Lord, we endeavor to follow all of Your injunctions, regardless of difficulty.
Read LUKE 6:27–36
Love for Enemies
27 “But to you who are listening I say: Love your enemies, do good to those who hate you, 28 bless those who curse you, pray for those who mistreat you. 29 If someone slaps you on one cheek, turn to them the other also. If someone takes your coat, do not withhold your shirt from them. 30 Give to everyone who asks you, and if anyone takes what belongs to you, do not demand it back. 31 Do to others as you would have them do to you.
32 “If you love those who love you, what credit is that to you? Even sinners love those who love them. 33 And if you do good to those who are good to you, what credit is that to you? Even sinners do that. 34 And if you lend to those from whom you expect repayment, what credit is that to you? Even sinners lend to sinners, expecting to be repaid in full. 35 But love your enemies, do good to them, and lend to them without expecting to get anything back. Then your reward will be great, and you will be children of the Most High, because he is kind to the ungrateful and wicked. 36 Be merciful, just as your Father is merciful.
New International Version (NIV)
Holy Bible, New International Version®, NIV® Copyright ©1973, 1978, 1984, 2011 by Biblica, Inc.® Used by permission. All rights reserved worldwide.
“Help me, Lord, to be more like You… [with] genuine love for others… to see Your image in all people” (John Calvin, 1509–1564).
Loving our enemies and turning the other cheek— these are well-known instructions yet they are so difficult to put into practice. Retaliation is part of all primitive and modern legal codes, including the “eye for an eye” of the Mosaic Law (Matt. 5:38, KJV; cf. Lev. 24:20 and Deut. 19:21). Jesus, however, forbids us as individuals to retaliate. What does turning the other cheek and giving the thief an extra garment mean in real life? “Vengeance is mine; I will repay, saith the Lord” (Rom. 12:19, KJV; cf. Deut. 32:25), but we cannot be naive about enforcement. The state is commissioned by God to deal with murder, sexual abuse, theft, etc.—but we are called to practice forbearance and nonviolence in our personal interactions with those who would harm us and our churches. Is that sometimes impossible?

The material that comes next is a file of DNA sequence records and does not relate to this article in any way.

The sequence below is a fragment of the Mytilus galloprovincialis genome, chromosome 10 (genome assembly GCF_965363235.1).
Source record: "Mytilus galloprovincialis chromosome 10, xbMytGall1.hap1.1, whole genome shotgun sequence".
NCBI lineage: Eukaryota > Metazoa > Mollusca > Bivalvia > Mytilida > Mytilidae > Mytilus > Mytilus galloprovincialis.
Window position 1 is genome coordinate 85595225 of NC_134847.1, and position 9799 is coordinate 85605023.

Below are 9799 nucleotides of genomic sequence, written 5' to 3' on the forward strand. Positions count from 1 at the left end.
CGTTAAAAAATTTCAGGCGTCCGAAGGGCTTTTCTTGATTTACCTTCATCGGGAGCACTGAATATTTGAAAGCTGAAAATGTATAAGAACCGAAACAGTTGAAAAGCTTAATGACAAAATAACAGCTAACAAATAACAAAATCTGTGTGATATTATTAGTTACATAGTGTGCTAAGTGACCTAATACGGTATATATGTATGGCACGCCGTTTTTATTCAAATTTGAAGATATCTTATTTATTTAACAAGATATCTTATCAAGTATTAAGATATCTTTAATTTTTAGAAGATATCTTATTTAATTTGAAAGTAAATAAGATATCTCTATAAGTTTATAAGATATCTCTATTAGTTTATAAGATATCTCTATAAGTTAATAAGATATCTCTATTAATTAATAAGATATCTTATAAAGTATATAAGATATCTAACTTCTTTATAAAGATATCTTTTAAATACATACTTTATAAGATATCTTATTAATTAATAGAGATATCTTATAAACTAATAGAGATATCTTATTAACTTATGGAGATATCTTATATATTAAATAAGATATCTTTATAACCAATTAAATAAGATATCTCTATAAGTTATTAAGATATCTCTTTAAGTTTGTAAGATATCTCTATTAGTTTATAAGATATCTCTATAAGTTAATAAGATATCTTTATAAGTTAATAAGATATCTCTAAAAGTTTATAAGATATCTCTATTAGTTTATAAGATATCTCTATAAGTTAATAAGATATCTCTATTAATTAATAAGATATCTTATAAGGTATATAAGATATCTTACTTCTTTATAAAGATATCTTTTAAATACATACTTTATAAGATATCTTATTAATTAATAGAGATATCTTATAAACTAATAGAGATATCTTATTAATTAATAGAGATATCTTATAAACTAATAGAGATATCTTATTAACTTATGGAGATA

How should the Christians in Mosul have reacted when they were being beheaded and their children slaughtered? There is no immediate answer, but Jesus still calls both them and us to embrace nonviolence, not to seek revenge and to love our enemies. I am awed by Christians who suffer so terribly yet manage to carry out what Jesus requires. After a recent bombing of Coptic churches in Egypt, Christian women took food parcels to poor Muslims. I was privileged to meet Coptic Pope Tawadros II in Australia recently. A TV journalist asked how he felt about Muslim terrorists. He said his only emotion towards them was love and that the church bombings had given some people a shorter journey to heaven. What an answer!
Note that Jesus’ words about poverty and nonviolence are juxtaposed here. There is a cause-and-effect relationship between materialism, oppression of the poor and the presumption that problems can be settled by violence. Jesus calls us to be imaginative, proactively choosing nonviolent responses to acts which so terribly hurt society’s poorest and most vulnerable.
“Goodness is stronger than evil. Love is stronger than hate. Light is stronger than darkness. Life is stronger than death. Victory is ours through him who loves us” (Archbishop Desmond Tutu, b. 1931).
Lord, You are merciful to Your enemies, and our enemies are Your enemies. Please give us the grace to deal with them in a way pleasing to You.
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